All About the Chihuahua

The 1927 DogWorld editors share their affection for the Chihuahua, the only American dog breed at the time.

By DogWorld Eds. | September 28, 2012

From the Archives of Dog World: Enjoy this all-access pass to dog history from the pages of the longest published dog magazine. This content remains in its original form and reflects the language and views of its time. Health and behavior information evolves and only the most current advice should be followed.

The Chihuahua is a real pal, a real dog, and a real American.

First a pal, for the Chihuahua will never leave his master or home for new friends or fields. With his little two to five pound body the chihuahua will guard the house, the children, or the baby. But the hand that feeds him is the hand that rules his universe, and for which this dog breed would give nine little lives (of the proverbial house cat), with pleasure, or a thousand of his own. That one master or mistress, always is his deepest concern and love.

The Chihuahua is a real dog, for if big or strong, say four to seven pounds (as they at times are), he will "tree” squirrels, round up rabbits, kill rats or other vermin. Plenty of exercise and out door life in the summer tend to stimulate bone development, making for more efficiency as a real dog.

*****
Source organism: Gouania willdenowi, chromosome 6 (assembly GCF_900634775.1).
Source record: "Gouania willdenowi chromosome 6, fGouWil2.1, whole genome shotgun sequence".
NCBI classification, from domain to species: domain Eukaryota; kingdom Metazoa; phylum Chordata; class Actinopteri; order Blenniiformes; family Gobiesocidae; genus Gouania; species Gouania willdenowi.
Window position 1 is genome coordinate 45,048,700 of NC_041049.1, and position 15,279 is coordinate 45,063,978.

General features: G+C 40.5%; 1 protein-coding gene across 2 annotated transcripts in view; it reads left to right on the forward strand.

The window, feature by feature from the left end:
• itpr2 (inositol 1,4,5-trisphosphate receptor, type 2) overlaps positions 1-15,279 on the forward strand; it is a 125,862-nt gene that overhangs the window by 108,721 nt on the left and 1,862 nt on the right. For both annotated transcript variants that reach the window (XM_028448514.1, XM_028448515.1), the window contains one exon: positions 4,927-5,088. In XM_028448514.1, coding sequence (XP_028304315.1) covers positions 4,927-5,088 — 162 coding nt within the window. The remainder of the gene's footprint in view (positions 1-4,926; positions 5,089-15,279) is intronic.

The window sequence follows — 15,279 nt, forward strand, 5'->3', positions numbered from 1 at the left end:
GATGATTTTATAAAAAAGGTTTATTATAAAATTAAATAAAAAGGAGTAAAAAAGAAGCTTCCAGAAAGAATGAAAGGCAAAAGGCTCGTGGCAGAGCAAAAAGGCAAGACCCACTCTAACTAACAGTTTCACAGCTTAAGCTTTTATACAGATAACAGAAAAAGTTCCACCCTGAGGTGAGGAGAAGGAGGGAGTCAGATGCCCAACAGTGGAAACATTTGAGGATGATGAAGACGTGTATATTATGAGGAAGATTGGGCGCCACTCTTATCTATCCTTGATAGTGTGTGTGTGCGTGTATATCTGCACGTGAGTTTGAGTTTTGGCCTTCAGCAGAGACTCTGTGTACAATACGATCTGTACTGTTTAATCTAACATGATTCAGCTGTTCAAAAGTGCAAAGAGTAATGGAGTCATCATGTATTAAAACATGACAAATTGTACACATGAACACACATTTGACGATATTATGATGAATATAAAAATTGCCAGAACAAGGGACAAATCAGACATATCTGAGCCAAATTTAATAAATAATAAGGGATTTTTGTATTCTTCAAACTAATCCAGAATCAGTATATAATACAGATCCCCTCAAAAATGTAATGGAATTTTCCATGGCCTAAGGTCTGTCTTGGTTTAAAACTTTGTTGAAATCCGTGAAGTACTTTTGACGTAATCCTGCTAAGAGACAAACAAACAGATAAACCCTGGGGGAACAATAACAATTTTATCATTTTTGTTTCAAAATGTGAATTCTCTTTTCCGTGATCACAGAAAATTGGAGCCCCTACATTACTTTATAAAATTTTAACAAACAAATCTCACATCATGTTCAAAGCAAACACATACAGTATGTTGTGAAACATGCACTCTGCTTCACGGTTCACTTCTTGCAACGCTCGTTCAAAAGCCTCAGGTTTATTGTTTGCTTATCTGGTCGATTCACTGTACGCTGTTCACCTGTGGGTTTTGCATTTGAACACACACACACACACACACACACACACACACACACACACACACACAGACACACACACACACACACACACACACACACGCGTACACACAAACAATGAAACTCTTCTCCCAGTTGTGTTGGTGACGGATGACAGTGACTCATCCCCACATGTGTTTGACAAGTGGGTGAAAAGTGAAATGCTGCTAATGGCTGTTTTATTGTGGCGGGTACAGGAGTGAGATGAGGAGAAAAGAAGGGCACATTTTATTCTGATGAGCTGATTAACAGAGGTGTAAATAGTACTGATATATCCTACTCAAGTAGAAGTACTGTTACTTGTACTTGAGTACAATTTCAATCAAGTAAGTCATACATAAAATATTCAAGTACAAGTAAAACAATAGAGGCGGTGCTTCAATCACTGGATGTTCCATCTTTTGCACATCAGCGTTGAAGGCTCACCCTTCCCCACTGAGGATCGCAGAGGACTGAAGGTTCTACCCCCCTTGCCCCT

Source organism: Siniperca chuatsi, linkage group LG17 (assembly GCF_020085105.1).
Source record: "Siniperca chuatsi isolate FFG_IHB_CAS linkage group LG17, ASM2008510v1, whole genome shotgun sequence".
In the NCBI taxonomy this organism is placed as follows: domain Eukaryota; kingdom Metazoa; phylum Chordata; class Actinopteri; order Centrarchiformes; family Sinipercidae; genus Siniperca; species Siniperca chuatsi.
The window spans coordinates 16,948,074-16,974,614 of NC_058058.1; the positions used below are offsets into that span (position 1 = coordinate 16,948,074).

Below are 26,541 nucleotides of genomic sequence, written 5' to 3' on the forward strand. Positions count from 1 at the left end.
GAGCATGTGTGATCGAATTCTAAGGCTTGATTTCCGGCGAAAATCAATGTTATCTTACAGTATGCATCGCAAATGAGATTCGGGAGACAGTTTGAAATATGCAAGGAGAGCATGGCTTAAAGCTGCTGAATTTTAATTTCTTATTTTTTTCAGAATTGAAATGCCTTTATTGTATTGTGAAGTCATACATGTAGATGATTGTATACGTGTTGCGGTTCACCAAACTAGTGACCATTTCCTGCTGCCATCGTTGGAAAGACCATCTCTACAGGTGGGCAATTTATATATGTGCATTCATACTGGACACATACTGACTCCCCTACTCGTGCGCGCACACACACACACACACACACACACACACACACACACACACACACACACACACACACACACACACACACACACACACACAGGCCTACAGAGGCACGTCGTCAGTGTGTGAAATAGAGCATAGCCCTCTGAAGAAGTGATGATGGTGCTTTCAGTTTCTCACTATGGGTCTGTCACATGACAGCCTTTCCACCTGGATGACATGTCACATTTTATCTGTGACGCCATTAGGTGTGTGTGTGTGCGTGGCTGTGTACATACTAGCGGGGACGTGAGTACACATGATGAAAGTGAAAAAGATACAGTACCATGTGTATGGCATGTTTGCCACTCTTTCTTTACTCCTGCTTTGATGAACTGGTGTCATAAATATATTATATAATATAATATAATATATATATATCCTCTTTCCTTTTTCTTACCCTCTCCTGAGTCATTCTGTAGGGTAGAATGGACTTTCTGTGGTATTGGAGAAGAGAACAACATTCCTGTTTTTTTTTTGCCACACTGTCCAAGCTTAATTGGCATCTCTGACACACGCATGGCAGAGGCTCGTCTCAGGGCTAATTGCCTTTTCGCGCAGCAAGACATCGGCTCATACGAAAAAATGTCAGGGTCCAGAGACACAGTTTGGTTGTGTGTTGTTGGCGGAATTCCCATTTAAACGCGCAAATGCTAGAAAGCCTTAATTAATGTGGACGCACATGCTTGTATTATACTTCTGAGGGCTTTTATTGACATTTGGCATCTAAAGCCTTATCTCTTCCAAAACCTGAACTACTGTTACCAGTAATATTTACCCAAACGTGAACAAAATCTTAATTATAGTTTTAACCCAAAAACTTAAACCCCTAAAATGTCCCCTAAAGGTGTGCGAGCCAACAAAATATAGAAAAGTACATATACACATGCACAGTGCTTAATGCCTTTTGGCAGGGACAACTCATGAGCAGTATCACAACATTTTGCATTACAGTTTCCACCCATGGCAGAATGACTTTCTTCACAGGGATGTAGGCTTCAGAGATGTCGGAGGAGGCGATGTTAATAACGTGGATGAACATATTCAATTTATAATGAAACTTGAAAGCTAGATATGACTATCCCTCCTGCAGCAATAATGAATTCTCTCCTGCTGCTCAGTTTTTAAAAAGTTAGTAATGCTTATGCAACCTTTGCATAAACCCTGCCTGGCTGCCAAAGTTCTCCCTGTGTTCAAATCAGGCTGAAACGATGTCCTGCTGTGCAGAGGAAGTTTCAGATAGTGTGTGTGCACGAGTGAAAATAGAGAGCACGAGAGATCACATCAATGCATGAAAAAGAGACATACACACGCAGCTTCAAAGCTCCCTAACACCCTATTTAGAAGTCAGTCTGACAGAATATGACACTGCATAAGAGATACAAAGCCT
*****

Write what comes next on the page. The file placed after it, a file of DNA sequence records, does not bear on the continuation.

As an American dog breed, that is a long and interesting story for a book. But it is true that the Chihuahua is the only American dog breed extant at this day. There is no other known dog breed whose ancestry can not be traced to foreign shores. While the Chihuahua, by our ancient Americans, was called the "tee cheche,” he was the reverenced pet of the Mayas, Toltecs. It is with the Aztecs that the Chihuahua's real history begins, as I find it.

It was the emperor Montezuma who carried the Tee Cheche north when he invaded the territory in and about what is known as the State of Chihuahua, Mexico. It is supposed that some of these small dogs left behind by what potentate degenerated into what was a few years back known as the wild dog of Mexico.

That his diminutivenesss is due to his living on wild roots, herbs and the like, as some claim, is ridiculous. The Chihuahua did not partake of such a diet. My own brief experiences in Mexico more than thirty years ago led me to believe that this dog breed ate other wild life—and each other occasionally.

 

Excerpted from Dog World magazine, February 1927, Vol. 12. For back issues of Dog World, click here.

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